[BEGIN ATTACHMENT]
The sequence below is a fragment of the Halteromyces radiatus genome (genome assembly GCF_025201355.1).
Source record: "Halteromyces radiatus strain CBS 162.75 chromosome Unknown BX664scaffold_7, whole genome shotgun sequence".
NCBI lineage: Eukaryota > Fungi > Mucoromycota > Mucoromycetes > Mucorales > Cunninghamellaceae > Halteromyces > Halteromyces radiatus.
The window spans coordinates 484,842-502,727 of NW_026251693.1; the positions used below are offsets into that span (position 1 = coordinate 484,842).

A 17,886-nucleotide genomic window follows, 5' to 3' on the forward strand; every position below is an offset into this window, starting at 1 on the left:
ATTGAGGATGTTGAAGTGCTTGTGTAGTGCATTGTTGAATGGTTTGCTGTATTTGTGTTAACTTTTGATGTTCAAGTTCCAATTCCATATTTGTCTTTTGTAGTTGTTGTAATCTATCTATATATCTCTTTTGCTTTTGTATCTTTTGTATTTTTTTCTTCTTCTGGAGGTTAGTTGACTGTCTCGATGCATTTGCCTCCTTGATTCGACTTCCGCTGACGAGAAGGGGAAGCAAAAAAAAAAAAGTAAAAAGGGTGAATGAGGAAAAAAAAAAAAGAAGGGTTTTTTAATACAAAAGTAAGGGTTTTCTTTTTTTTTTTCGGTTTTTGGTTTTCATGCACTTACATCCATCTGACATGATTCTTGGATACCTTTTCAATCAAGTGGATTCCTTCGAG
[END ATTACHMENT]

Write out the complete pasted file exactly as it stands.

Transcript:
The sequence below is a fragment of the Halteromyces radiatus genome (genome assembly GCF_025201355.1).
Source record: "Halteromyces radiatus strain CBS 162.75 chromosome Unknown BX664scaffold_7, whole genome shotgun sequence".
NCBI lineage: Eukaryota > Fungi > Mucoromycota > Mucoromycetes > Mucorales > Cunninghamellaceae > Halteromyces > Halteromyces radiatus.
The window spans coordinates 484,842-502,727 of NW_026251693.1; the positions used below are offsets into that span (position 1 = coordinate 484,842).

A 17,886-nucleotide genomic window follows, 5' to 3' on the forward strand; every position below is an offset into this window, starting at 1 on the left:
ATTGAGGATGTTGAAGTGCTTGTGTAGTGCATTGTTGAATGGTTTGCTGTATTTGTGTTAACTTTTGATGTTCAAGTTCCAATTCCATATTTGTCTTTTGTAGTTGTTGTAATCTATCTATATATCTCTTTTGCTTTTGTATCTTTTGTATTTTTTTCTTCTTCTGGAGGTTAGTTGACTGTCTCGATGCATTTGCCTCCTTGATTCGACTTCCGCTGACGAGAAGGGGAAGCAAAAAAAAAAAAGTAAAAAGGGTGAATGAGGAAAAAAAAAAAAGAAGGGTTTTTTAATACAAAAGTAAGGGTTTTCTTTTTTTTTTTCGGTTTTTGGTTTTCATGCACTTACATCCATCTGACATGATTCTTGGATACCTTTTCAATCAAGTGGATTCCTTCGAG